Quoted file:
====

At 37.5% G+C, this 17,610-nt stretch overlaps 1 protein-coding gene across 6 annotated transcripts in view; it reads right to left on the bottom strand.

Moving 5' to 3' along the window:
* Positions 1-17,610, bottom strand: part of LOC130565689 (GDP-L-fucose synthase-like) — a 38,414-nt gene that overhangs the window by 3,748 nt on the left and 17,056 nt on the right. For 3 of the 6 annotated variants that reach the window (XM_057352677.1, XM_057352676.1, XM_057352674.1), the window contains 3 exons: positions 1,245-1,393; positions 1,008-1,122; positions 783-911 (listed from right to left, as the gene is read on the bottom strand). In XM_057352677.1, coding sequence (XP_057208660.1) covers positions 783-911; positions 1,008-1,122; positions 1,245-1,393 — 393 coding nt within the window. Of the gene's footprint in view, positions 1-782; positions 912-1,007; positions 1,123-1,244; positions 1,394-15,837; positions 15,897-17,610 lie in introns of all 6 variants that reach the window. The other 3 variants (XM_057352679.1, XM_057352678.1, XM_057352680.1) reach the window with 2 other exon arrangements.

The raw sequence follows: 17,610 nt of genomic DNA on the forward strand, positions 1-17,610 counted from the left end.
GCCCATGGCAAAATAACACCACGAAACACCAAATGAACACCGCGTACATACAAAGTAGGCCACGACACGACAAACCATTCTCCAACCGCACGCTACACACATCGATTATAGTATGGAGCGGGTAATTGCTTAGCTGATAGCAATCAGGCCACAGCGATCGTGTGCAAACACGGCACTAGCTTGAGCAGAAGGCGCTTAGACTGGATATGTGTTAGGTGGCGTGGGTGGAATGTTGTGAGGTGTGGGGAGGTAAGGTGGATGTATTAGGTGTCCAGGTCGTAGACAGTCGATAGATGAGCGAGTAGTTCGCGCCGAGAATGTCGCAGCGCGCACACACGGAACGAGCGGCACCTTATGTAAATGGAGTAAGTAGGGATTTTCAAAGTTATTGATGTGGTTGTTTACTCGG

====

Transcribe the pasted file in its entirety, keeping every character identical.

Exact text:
At 37.5% G+C, this 17,610-nt stretch overlaps 1 protein-coding gene across 6 annotated transcripts in view; it reads right to left on the bottom strand.

Moving 5' to 3' along the window:
* Positions 1-17,610, bottom strand: part of LOC130565689 (GDP-L-fucose synthase-like) — a 38,414-nt gene that overhangs the window by 3,748 nt on the left and 17,056 nt on the right. For 3 of the 6 annotated variants that reach the window (XM_057352677.1, XM_057352676.1, XM_057352674.1), the window contains 3 exons: positions 1,245-1,393; positions 1,008-1,122; positions 783-911 (listed from right to left, as the gene is read on the bottom strand). In XM_057352677.1, coding sequence (XP_057208660.1) covers positions 783-911; positions 1,008-1,122; positions 1,245-1,393 — 393 coding nt within the window. Of the gene's footprint in view, positions 1-782; positions 912-1,007; positions 1,123-1,244; positions 1,394-15,837; positions 15,897-17,610 lie in introns of all 6 variants that reach the window. The other 3 variants (XM_057352679.1, XM_057352678.1, XM_057352680.1) reach the window with 2 other exon arrangements.

The raw sequence follows: 17,610 nt of genomic DNA on the forward strand, positions 1-17,610 counted from the left end.
GCCCATGGCAAAATAACACCACGAAACACCAAATGAACACCGCGTACATACAAAGTAGGCCACGACACGACAAACCATTCTCCAACCGCACGCTACACACATCGATTATAGTATGGAGCGGGTAATTGCTTAGCTGATAGCAATCAGGCCACAGCGATCGTGTGCAAACACGGCACTAGCTTGAGCAGAAGGCGCTTAGACTGGATATGTGTTAGGTGGCGTGGGTGGAATGTTGTGAGGTGTGGGGAGGTAAGGTGGATGTATTAGGTGTCCAGGTCGTAGACAGTCGATAGATGAGCGAGTAGTTCGCGCCGAGAATGTCGCAGCGCGCACACACGGAACGAGCGGCACCTTATGTAAATGGAGTAAGTAGGGATTTTCAAAGTTATTGATGTGGTTGTTTACTCGG